Brooklyn-based Jay Jaffe is a senior writer for FanGraphs, the author of The Cooperstown Casebook (Thomas Dunne Books, 2017) and the creator of the JAWS (Jaffe WAR Score) metric for Hall of Fame analysis. He founded the Futility Infielder website (2001), was a columnist for Baseball Prospectus (2005-2012) and a contributing writer for Sports Illustrated (2012-2018). He has been a recurring guest on MLB Network and a member of the BBWAA since 2011. Follow him on Twitter @jay_jaffe.

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David Klein
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Not a fan of giving him two years, he had one of the lowest swinging strikes rates in baseball, had an elevated strand rate, had a expected E.r.a, Sierra and fip in the high 4’s. He has also been injured most of his career with TJ and shoulder problems I much preferred Odorizzi. The good thing is if he struggles with the Wilpons gone they can treat him as a sunk cost and bury him in the bullpen.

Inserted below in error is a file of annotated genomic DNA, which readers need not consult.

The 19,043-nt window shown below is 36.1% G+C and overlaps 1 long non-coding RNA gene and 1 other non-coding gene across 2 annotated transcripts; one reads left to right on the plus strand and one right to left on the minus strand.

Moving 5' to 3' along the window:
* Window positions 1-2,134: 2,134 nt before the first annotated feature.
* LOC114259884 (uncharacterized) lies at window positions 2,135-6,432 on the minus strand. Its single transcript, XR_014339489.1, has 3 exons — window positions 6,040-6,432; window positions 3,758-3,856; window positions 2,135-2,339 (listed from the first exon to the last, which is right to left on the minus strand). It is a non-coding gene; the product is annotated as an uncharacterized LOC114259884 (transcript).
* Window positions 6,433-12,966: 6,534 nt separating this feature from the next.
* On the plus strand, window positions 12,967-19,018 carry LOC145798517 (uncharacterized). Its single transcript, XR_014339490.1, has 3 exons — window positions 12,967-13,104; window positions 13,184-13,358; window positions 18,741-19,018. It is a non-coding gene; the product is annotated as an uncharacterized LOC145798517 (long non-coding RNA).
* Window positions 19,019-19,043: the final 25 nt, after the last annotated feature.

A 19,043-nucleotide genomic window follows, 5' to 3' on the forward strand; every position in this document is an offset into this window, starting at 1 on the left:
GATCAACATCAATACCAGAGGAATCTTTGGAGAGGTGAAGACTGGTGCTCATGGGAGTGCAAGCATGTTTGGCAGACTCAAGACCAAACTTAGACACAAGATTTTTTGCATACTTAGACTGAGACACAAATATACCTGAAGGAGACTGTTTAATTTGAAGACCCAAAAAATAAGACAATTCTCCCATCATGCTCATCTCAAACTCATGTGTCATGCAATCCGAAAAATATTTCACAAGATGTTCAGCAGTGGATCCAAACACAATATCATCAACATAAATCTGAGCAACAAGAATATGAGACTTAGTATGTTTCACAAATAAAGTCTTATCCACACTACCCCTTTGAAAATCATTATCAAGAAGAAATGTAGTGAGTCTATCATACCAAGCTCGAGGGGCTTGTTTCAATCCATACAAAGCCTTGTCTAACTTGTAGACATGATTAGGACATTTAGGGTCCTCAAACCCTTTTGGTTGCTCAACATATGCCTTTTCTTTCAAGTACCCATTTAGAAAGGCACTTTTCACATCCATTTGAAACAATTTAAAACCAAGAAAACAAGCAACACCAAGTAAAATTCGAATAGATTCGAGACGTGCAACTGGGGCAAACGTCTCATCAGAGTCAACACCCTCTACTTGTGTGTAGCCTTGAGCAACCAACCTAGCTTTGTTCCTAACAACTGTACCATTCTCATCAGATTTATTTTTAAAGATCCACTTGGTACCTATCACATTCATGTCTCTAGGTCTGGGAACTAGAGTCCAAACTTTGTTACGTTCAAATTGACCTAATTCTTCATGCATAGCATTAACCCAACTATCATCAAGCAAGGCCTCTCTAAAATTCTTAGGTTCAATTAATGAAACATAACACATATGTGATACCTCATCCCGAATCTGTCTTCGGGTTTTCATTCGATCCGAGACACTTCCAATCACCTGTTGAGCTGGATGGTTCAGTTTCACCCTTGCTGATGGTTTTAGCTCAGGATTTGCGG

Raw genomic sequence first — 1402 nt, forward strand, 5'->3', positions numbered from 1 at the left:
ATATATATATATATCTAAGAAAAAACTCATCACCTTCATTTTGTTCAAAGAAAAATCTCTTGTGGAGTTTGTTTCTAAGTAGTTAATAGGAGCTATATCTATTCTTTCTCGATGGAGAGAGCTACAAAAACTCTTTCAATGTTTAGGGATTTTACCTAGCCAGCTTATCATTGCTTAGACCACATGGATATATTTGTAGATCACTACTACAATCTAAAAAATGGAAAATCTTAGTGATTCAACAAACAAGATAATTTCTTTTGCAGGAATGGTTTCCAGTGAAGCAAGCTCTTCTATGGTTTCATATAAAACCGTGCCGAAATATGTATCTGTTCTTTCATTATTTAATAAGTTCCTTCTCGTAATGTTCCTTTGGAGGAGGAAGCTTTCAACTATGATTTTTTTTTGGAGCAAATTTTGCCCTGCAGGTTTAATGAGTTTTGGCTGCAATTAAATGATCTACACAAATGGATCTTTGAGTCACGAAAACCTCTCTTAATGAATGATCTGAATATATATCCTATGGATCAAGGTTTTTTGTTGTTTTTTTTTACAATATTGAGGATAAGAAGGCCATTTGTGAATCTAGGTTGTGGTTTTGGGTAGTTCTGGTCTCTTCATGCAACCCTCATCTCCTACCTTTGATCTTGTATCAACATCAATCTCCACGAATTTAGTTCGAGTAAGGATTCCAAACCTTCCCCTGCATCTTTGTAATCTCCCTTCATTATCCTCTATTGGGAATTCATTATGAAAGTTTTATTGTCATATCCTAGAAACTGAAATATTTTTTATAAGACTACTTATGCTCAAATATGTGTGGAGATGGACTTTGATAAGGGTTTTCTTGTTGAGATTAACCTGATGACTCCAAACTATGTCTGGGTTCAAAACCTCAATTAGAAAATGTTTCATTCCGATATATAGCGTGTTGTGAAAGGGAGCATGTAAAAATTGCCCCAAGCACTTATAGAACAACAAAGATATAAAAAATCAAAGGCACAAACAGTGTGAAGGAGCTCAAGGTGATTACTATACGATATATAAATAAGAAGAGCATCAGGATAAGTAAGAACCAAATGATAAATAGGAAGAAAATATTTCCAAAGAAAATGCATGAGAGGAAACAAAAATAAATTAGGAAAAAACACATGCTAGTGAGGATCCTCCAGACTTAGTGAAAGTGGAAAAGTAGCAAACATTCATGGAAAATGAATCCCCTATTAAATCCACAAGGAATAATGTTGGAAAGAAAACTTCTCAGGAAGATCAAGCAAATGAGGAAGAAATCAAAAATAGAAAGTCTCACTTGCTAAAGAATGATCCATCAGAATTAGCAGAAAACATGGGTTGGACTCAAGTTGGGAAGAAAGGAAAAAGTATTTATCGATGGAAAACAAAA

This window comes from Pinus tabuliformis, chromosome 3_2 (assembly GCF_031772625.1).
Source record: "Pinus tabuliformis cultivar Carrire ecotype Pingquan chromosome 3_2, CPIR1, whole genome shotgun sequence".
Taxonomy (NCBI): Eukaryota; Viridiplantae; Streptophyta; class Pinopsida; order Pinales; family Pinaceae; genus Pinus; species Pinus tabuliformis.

tomerafan
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Member
tomerafan

Last year was his first real action after two pretty-much lost years to injury. I expect he’ll be sharper in 2021 than he was in 2020. It’s a much better signing than Odorizzi both because it’s less than half the guaranteed money and only a two year deal compared to what Odorizzi wants. If he’s healthy, the downside here feels like a reasonably-priced #4 starter… if he is sharper than last year, there’s #3 starter potential here on a nice 2-year deal that buys some time for guys like Matt Allan and JT Ginn to work their way up to Queens. Personally, I like it a lot.

darkness88
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darkness88

I think a huge part of it is “Odorizzi wants”. It’s likely that the Mets simply preferred Walker, a #4/#3 potential, at 2/20, than Odorizzi at his asking price. But I don’t know, I could see a worse downside than “reasonably priced 4th starter” even if Walker is healthy.